You might have just thought to yourself, “this is nice but, what the fuck does this have to do with the worst thing he’s ever said? Oh, nice, a box of peach iced tea Snapples!” Relax, I’m getting to it. Open up the box of peach iced tea Snapples, take out each one and throw them in the garbage. Peach iced tea Snapples are terrible. Especially if you don’t realize they’re peach until after you get a mouthful of it’s awfulness. I imagine it’s a similar feeling that heterosexual men have when they pick up what they think is a female prostitute but later, after it’s already too late, find out it is a man in drag. That’s right. I imagine the feeling is the same. I wouldn’t know. Is your palate cleansed from my sincerity yet? Good. Now let’s dive back in.
To get a proper understanding of why what I said was the worst, you needed to know the key players and my relationship to them, which you now do. I’ll never forget the date of the worst thing I’ve ever said. It was September 30th, 2008, the day my dad died. I remember the day incredibly well. I had just graduated college a few months prior and didn’t have a day-job yet. I was still living at home and making pocket money by bartending three nights a week. On that particular sunny day, I woke up around 11 then watched “The Untouchables” starring Kevin Costner, Robert DeNiro, Sean Connery, and a young, tight Andy Garcia. After that, I went to lunch with my friend Pat (which given how the day transpires, refuses to get lunch with me to this very day) at a place we frequented. A place in Jersey City called, coincidentally, Carmine’s Italian Deli. Ugh. I ate the day’s special for lunch: ravioli parmigiana. This was the first time I had ever heard of/violent consumed ravioli parmigiana. Essentially, it’s a bunch of raviolis, which are pasta-cheese pockets, covered in marinara and, get this, more cheese. After I over-ate, Pat was driving me back home when I got a call from my brother telling me to head to the school my father worked at because something “had happened.” At the time, my brother didn’t know dad had died yet either. As Rob Zombie has said (at least once in his life, I’m sure) “ignorance is bliss, Dragula.”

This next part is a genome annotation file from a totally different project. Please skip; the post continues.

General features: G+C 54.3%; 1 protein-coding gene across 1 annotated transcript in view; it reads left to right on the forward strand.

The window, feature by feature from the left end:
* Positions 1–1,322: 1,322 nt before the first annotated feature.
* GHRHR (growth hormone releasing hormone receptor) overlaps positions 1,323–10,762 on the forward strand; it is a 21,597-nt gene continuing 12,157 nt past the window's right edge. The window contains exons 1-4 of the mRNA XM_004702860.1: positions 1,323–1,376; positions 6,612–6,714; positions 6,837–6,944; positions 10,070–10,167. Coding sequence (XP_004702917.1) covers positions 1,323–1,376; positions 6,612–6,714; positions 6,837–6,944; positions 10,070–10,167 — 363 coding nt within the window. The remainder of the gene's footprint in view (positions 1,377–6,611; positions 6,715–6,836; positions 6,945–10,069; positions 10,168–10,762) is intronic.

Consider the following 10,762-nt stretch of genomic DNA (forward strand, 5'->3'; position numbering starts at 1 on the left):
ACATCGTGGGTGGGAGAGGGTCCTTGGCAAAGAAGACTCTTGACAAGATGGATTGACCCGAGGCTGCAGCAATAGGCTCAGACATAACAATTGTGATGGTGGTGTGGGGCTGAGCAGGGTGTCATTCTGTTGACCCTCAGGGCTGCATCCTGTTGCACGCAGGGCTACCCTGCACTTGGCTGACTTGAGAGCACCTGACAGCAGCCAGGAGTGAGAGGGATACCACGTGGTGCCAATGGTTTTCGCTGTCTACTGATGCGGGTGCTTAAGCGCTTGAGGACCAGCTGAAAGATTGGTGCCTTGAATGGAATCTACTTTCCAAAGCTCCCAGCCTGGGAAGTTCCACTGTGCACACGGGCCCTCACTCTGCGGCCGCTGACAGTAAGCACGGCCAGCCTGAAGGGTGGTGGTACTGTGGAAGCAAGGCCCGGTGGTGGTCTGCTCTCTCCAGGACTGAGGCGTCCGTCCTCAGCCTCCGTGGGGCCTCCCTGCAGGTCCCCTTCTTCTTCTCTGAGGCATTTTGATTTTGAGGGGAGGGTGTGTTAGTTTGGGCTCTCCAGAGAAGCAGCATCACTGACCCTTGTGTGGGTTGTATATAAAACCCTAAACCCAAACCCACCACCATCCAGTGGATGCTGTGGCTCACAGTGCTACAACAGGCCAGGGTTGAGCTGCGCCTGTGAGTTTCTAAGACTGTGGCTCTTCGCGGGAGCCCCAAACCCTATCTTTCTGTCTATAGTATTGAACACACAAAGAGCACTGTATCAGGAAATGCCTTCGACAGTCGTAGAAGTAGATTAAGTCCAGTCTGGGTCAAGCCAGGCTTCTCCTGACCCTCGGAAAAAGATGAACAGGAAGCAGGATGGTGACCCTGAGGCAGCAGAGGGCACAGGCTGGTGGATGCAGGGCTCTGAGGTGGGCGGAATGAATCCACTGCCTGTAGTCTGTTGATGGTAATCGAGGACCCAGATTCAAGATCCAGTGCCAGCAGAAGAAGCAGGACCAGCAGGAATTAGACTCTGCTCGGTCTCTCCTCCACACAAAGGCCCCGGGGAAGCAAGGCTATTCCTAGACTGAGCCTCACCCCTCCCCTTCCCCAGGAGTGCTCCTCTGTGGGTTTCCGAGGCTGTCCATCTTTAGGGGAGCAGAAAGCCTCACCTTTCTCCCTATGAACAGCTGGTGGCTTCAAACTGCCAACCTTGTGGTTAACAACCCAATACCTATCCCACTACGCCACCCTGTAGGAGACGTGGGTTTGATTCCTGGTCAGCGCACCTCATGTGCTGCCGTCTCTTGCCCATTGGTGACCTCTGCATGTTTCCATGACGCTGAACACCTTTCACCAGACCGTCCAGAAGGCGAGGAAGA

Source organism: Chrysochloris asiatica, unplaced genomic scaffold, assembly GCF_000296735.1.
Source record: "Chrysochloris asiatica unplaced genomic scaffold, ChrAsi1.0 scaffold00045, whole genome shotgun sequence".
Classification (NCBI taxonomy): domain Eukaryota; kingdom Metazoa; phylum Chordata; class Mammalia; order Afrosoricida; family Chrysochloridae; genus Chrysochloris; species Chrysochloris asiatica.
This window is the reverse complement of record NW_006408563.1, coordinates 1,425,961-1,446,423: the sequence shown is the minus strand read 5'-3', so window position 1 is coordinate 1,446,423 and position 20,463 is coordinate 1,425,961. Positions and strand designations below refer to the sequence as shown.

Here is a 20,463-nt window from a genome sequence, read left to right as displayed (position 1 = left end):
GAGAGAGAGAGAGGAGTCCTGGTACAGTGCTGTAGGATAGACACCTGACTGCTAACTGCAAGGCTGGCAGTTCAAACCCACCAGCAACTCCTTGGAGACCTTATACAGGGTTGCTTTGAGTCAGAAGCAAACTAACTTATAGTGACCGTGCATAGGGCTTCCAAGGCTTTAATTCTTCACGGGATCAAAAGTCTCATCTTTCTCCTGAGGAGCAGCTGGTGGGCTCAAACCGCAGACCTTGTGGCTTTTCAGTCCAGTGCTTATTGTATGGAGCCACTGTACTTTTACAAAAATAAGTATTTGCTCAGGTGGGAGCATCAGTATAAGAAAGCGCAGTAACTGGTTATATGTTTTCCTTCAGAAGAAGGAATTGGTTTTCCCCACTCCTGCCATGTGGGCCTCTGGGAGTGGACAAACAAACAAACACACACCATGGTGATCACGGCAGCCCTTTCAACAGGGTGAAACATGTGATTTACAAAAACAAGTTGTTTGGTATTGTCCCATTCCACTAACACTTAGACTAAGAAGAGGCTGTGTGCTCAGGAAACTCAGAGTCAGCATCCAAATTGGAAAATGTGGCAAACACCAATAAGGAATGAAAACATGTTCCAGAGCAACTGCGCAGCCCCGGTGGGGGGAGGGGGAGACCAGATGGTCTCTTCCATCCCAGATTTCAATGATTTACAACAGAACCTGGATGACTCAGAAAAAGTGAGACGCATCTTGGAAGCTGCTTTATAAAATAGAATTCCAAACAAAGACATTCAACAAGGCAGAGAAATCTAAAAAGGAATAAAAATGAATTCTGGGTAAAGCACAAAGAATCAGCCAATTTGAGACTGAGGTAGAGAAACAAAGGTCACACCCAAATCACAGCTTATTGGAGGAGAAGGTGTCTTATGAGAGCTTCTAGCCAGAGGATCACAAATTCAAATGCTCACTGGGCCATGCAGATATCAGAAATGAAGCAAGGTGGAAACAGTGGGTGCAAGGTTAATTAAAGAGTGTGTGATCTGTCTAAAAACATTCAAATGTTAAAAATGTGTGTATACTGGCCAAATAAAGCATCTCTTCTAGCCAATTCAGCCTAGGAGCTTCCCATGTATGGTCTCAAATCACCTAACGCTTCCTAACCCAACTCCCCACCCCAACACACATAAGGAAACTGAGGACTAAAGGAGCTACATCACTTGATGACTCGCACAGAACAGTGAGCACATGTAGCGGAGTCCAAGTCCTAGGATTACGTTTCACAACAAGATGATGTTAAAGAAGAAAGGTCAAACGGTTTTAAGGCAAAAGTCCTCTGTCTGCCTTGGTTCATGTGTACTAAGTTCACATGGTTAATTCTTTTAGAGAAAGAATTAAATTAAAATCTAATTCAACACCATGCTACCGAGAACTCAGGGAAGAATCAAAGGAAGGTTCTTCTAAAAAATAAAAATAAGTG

Second we pulled up to the school, knew something was wrong. There was a police car (key indicator) parked outside. I ran into the school and was cut off by a police officer who asked me who I was and I told him my name. His response was something I’ll never forget. He put his arm around me, lead me inside and said, “Anthony, we’re gonna have a bit of bad news for you.” This, of course, went down as the biggest understatement of 2008, merely edging out a thirteen year old’s science project that year entitled “The Sun is Good.” Once I got in the school, I saw my cousin Vinny (yes, I have a cousin Vinny and YES he is Joe Pesci), who’s a detective in Jersey City and he let me know my father had passed of a heart attack. I was the first of my immediate family to find out. They let me see him. He had died in the supply room in the basement of his job.